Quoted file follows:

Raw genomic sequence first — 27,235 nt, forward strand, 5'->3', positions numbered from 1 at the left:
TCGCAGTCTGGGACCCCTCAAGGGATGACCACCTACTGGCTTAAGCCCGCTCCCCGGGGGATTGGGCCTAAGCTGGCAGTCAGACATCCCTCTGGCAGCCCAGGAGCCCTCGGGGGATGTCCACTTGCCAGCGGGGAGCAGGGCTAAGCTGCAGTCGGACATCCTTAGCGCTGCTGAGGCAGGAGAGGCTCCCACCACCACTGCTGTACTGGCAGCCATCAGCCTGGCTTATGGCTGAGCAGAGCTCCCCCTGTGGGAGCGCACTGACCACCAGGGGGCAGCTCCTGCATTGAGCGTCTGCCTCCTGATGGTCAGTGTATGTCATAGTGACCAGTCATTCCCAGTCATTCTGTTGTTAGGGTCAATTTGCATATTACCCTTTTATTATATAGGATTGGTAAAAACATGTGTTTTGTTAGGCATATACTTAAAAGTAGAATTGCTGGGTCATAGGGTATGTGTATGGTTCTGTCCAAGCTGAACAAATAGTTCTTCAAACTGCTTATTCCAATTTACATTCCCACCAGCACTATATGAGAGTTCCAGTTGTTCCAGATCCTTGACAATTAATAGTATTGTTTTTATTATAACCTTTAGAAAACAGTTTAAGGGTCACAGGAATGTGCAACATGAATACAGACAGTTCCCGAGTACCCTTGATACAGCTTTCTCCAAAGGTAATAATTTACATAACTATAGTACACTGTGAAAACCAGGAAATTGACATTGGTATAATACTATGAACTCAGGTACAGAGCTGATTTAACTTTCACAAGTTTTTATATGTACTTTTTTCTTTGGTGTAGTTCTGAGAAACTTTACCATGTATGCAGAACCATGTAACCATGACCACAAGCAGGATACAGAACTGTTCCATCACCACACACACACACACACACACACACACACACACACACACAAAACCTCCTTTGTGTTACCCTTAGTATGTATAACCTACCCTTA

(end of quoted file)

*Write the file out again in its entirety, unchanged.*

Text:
Raw genomic sequence first — 27,235 nt, forward strand, 5'->3', positions numbered from 1 at the left:
TCGCAGTCTGGGACCCCTCAAGGGATGACCACCTACTGGCTTAAGCCCGCTCCCCGGGGGATTGGGCCTAAGCTGGCAGTCAGACATCCCTCTGGCAGCCCAGGAGCCCTCGGGGGATGTCCACTTGCCAGCGGGGAGCAGGGCTAAGCTGCAGTCGGACATCCTTAGCGCTGCTGAGGCAGGAGAGGCTCCCACCACCACTGCTGTACTGGCAGCCATCAGCCTGGCTTATGGCTGAGCAGAGCTCCCCCTGTGGGAGCGCACTGACCACCAGGGGGCAGCTCCTGCATTGAGCGTCTGCCTCCTGATGGTCAGTGTATGTCATAGTGACCAGTCATTCCCAGTCATTCTGTTGTTAGGGTCAATTTGCATATTACCCTTTTATTATATAGGATTGGTAAAAACATGTGTTTTGTTAGGCATATACTTAAAAGTAGAATTGCTGGGTCATAGGGTATGTGTATGGTTCTGTCCAAGCTGAACAAATAGTTCTTCAAACTGCTTATTCCAATTTACATTCCCACCAGCACTATATGAGAGTTCCAGTTGTTCCAGATCCTTGACAATTAATAGTATTGTTTTTATTATAACCTTTAGAAAACAGTTTAAGGGTCACAGGAATGTGCAACATGAATACAGACAGTTCCCGAGTACCCTTGATACAGCTTTCTCCAAAGGTAATAATTTACATAACTATAGTACACTGTGAAAACCAGGAAATTGACATTGGTATAATACTATGAACTCAGGTACAGAGCTGATTTAACTTTCACAAGTTTTTATATGTACTTTTTTCTTTGGTGTAGTTCTGAGAAACTTTACCATGTATGCAGAACCATGTAACCATGACCACAAGCAGGATACAGAACTGTTCCATCACCACACACACACACACACACACACACACACACACACACACAAAACCTCCTTTGTGTTACCCTTAGTATGTATAACCTACCCTTA